US Supreme Court Ruling Tightens the Reins on Dodd-Frank Whistleblower Retaliation Claims

Securities and Derivative Litigation   |   Qui Tam/Whistleblower Defense   |   Labor & Employment   |   White Collar Crime & Government Investigations   |   Securities Transactions and Compliance   |   February 22, 2018
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The U.S. Supreme Court dealt a blow to prospective whistleblowers in Digital Realty Trust Inc. v. Somers (February 21, 2018), making it more difficult to bring a retaliation claim under the Dodd-Frank Wall Street Reform and Consumer Protection Act.

Dodd-Frank was enacted in 2010 as an amendment to the Sarbanes-Oxley Act of 2002. In an effort to incentivize employee reports of suspected securities violations, Dodd-Frank expanded the scope and protections afforded to whistleblowers by providing an award to eligible employees who voluntarily provide the Securities and Exchange Commission (SEC) with original information that leads to a successful enforcement action that results in monetary sanctions in excess of $1 million. Dodd-Frank also includes robust anti-retaliation provisions which confer a private right of action in the event an employee is discharged or discriminated against by the employer in violation of the Act, and includes longer limitations periods than Sarbanes-Oxley provides.

Dodd-Frank defines a “whistleblower” as any individual who provides. . . information relating to a violation of the securities laws to the [SEC]…” making it clear that only individuals reporting externally to the SEC could be considered whistleblowers under Dodd-Frank. The language of the anti-retaliation clause, under which Somers sought relief, suffered from lack of specificity and left open to interpretation whether “disclosures that are required under the Sarbanes-Oxley Act of 2002” (i.e., internal complaints) were sufficient to trigger the anti-retaliation protections under Dodd-Frank. Because Sarbanes-Oxley protects whistleblowers who report internally to an employee with “supervisory authority” in their own company, Somers argued that the anti-retaliation clause can be read to protect both external and internal whistleblowers. The textual inconsistency resulted in a circuit split between the Ninth and Fifth Circuits.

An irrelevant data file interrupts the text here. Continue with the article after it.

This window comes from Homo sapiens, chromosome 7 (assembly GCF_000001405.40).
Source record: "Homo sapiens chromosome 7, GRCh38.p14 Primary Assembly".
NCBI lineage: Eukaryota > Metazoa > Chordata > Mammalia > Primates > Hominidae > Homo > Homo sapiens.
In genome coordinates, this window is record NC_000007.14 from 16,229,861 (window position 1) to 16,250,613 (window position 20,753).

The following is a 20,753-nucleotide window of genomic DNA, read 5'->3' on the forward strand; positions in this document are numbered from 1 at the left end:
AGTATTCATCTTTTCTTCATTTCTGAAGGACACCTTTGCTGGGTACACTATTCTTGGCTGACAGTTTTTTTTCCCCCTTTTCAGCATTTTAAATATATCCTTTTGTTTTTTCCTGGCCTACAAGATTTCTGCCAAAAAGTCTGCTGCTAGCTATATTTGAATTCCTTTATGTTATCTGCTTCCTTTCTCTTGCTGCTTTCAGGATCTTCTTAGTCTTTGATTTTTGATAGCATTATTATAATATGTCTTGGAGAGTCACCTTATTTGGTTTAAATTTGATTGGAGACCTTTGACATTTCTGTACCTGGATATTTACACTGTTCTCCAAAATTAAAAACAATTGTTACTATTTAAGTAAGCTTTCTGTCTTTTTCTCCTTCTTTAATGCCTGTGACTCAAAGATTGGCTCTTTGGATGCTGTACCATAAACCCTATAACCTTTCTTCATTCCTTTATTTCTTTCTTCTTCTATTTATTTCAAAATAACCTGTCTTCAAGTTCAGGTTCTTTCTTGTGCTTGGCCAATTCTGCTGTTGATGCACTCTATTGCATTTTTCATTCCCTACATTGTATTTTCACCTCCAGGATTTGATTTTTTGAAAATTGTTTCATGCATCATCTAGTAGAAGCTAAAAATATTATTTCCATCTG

The U.S. Supreme Court agreed with Digital Realty Trust that the Dodd-Frank Act defines a whistleblower as an individual who reports alleged securities violations to the SEC. The law was not intended to protect workers who report alleged securities violations only within their companies, the justices ruled, rejecting the SEC’s broader definition of a whistleblower. The Court held that Somers was ineligible to seek relief under Dodd-Frank because the Act’s anti-retaliation provision does not extend to an individual, like Somers, who “did not provide information to the [SEC] before his termination. . . so he did not qualify as a ‘whistleblower’ at the time of the alleged retaliation.”

The ruling that Dodd-Frank applies only to those who report suspected violations to the SEC, will likely result in fewer Dodd-Frank retaliation claims. Employees can still raise retaliation claims for internal complaints under Sarbanes-Oxley or state whistleblower laws, but to avail themselves of longer limitations periods and greater damages (two times back pay with interest under Dodd-Frank versus simple back pay with interest under Sarbanes-Oxley), employees must report to the SEC.

Because of the extraordinarily long limitations period afforded by Dodd-Frank (up to 10 years), the opinion affords employers definitive protection. Unlike Sarbanes-Oxley which requires an employee claiming retaliation to file an administrative complaint with the Department of Labor within 180 days from the adverse employment action before an employee can file suit for retaliation, Dodd-Frank does not impose an administrative exhaustion requirement. An employee can sue an employer directly in federal court within six years from the date the alleged retaliation occurs, or three years after the date “facts material to the right of action are known or reasonably should have been known by the employee, but in no event more than 10 years after the violation occurred." Without the narrow definition of “whistleblower,” employers would continue to be liable for retaliation based on internal complaints allegedly lodged years before, where records have long been purged and memories have faded. In this respect, the decision creates greater certainty for employers.

Some commentators have cautioned that the ruling may cause greater potential exposure for employers that might prefer to resolve whistleblower retaliation complaints internally, but it is unlikely that companies will see a wave of complaints filed with the SEC.

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